It has now emerged that actress Tippi Hedren has been subjected to some very cruel practices on the set of this movie. This is not something that should be ignored or justified. At the same time, one must recognize her unforgettable performance as the cry queen in “The Bird”. The screaming in the last scene is at least real, as the mechanical birds are replaced by real ones without telling the actress.
While the beginning of this movie is almost the same as the beginning of the B movie; Birds start attacking humans without any reasonable explanation. As we progress, we can see the cinematic masterpiece that uses editing techniques to create nail-biting suspense.
6- Black Saturday (1963)
The structure of this film actually provided the inspiration and basic work for the initial concept of Quentin Tarantino’s Pulp Fiction. Overall, this is probably among the most popular anthology films in the horror genre.
It’s true that horror anthologies don’t usually make good movies. However, Black Saturday is an exception. Every short film is as engaging and scary as horror fans can wish for. Interestingly enough, the name of this movie was also the basis for the 1970s metal band Black Sabbath.
7. Psycho (1960)
Psycho is a hugely popular movie, with many citing the shower scene as the scariest thing ever. Although this iconic scene is probably the most famous, the entire structure of this movie is meticulously executed. There is a shocking turnaround halfway through, but the final scenes still carry a revelation that has left viewers stunned.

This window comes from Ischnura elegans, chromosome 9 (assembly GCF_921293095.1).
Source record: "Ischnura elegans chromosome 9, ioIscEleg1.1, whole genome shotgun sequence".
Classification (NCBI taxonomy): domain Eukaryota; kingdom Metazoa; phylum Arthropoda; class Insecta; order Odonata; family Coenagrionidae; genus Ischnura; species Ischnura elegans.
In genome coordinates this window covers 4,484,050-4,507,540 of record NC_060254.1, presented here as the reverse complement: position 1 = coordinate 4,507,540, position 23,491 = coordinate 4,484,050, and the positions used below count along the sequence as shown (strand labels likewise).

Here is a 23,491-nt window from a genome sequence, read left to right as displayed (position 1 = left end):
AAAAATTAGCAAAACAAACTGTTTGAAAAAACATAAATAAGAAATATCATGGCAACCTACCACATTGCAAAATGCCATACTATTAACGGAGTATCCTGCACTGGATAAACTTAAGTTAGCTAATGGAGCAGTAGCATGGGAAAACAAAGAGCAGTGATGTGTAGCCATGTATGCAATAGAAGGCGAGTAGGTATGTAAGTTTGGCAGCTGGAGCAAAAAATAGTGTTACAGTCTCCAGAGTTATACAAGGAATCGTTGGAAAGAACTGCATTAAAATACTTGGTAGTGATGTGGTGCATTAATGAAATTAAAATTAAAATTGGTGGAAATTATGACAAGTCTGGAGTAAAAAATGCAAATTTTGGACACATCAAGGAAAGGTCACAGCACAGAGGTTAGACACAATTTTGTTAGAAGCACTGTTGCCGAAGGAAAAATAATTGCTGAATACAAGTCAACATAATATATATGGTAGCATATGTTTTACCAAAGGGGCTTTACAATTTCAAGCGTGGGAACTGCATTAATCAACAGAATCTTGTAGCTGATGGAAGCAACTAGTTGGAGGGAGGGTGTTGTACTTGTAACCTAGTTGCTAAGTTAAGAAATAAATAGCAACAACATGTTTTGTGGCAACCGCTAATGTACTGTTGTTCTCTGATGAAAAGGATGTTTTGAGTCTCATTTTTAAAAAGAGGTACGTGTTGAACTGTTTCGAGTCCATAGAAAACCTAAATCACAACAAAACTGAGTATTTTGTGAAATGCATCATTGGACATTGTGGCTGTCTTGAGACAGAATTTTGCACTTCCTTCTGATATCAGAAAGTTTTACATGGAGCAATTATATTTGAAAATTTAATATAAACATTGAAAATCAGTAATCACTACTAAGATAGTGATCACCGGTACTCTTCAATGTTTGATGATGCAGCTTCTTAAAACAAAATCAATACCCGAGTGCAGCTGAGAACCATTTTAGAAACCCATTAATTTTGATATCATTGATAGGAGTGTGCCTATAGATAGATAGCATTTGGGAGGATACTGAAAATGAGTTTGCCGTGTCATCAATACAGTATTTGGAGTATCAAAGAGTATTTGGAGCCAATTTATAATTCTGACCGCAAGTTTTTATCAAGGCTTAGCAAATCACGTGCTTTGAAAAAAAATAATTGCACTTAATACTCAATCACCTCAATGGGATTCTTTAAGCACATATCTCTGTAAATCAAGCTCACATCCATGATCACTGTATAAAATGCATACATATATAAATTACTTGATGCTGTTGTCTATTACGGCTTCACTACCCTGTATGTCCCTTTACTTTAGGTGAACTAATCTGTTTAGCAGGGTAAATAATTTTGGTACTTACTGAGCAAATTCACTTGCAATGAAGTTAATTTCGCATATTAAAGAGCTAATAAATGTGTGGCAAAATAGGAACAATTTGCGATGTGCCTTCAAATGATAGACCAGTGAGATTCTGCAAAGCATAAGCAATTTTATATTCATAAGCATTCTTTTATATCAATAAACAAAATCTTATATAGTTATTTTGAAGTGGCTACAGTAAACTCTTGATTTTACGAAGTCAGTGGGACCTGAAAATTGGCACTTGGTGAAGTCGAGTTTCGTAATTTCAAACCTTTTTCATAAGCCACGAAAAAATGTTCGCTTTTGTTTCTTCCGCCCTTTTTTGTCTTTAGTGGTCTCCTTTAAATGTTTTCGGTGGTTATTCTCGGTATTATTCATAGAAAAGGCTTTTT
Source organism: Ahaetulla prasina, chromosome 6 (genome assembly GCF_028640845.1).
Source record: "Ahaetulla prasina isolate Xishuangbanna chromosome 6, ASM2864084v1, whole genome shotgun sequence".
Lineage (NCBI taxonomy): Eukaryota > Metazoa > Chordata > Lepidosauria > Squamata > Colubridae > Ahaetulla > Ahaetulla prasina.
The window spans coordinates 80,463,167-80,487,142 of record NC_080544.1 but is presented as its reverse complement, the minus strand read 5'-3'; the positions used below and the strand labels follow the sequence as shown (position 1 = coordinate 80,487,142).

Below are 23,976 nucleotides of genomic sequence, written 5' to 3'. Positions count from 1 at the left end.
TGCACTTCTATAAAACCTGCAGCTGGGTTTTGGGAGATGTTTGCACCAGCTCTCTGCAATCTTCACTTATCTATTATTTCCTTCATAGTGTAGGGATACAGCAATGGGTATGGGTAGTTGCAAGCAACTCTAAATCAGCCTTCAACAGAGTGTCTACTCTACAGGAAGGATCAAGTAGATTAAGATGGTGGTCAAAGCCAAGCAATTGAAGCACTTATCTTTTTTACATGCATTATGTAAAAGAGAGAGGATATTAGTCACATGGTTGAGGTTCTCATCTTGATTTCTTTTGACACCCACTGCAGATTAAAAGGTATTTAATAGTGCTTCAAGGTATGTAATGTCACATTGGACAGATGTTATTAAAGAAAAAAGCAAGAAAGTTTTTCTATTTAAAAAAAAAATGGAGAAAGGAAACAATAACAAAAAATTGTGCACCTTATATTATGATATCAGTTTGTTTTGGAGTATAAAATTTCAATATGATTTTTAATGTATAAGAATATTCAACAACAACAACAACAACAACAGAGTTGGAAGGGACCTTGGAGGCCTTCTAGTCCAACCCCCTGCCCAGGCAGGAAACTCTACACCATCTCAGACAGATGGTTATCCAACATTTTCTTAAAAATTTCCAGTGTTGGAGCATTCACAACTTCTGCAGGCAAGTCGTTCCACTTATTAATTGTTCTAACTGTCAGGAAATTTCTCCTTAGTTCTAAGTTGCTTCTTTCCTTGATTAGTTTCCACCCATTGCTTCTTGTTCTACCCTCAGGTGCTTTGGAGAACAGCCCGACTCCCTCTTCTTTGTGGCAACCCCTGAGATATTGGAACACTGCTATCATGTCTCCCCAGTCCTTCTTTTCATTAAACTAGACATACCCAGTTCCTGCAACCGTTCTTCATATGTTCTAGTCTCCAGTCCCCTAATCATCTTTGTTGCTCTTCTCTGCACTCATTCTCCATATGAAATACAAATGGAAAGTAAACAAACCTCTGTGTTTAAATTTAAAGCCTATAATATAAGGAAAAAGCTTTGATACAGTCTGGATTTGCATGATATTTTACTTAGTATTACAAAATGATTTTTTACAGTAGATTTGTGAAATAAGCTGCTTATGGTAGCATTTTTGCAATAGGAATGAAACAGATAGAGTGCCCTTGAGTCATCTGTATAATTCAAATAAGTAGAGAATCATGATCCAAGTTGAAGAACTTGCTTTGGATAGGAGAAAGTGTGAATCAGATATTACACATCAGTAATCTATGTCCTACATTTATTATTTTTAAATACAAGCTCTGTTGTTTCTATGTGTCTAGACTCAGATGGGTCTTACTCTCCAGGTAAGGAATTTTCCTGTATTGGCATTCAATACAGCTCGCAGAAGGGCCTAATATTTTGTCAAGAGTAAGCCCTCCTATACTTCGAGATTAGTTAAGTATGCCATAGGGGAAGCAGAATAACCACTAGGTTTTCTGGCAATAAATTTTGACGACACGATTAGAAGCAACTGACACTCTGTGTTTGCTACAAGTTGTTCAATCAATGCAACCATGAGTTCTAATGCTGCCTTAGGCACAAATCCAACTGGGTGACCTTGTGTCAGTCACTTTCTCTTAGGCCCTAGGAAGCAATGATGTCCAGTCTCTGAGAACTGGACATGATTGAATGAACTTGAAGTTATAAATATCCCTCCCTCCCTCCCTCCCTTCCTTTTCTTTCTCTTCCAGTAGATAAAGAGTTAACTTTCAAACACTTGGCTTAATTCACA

We can see Norman Bates here, playing one of the most memorable villains in film history. Josef Stefan’s screenplay plays a great role in our predictions as well.
8. The Haunting (1963)
This movie by Robert Wise is among the best touching movies about haunted houses. The main premise revolves around a paranormal investigator trying to determine whether or not the mansion is haunted.
If someone likes a good jump (or several), then watching this movie is probably one of the best choices to make. With mysterious sounds, objects in strange places, and other events, this movie plays with our minds in the most effective way possible.
9. Night of the Living Dead (1968)
Zombies may have existed as a concept before this movie, but it became a popular concept after its release. The movie has a gritty ending to it, but it’s still said to be among the best final scenes in horror movie history.
Essentially, this is the movie that established the zombie lore, making them empty, lumbering creatures dehumanized. He also provided a social commentary on racism during the 1960s. Ultimately, this movie became a huge influence on the groundbreaking Get Out.
10. Blood and Black Lace (1964)
Some say that Mario Bava changed the horror movie script forever with this movie. He was already revered as a horror maestro, and launched a kind of Italian blood (giallo) doctrine with this work. The killings here are gruesome and stylized, with thrilling POV footage to conceal the killer’s identity.
The place here is a fashion house, where models are systematically killed. The killer wears an all black overcoat, gloves and a hat. This was to become a staple in the genre later. In one great scene, the chase takes place inside a room full of mannequins. Models are getting rid of people in the same way that the fashion industry might get rid of humans as well. Witnesses to her murder are anonymous and silent, as are people who witness the harsh practice of the industry in real life.
The best horror movies of the ’60s were very expensive, so make sure you prepare mentally before watching any of them. Scenarios, cinematic twists, and other tools create some pretty cool effects. This makes every action discussed above a must-have for any horror movie fan. After a session of the 60’s horror movie, you can unwind with the best sitcoms from the 60’s, too.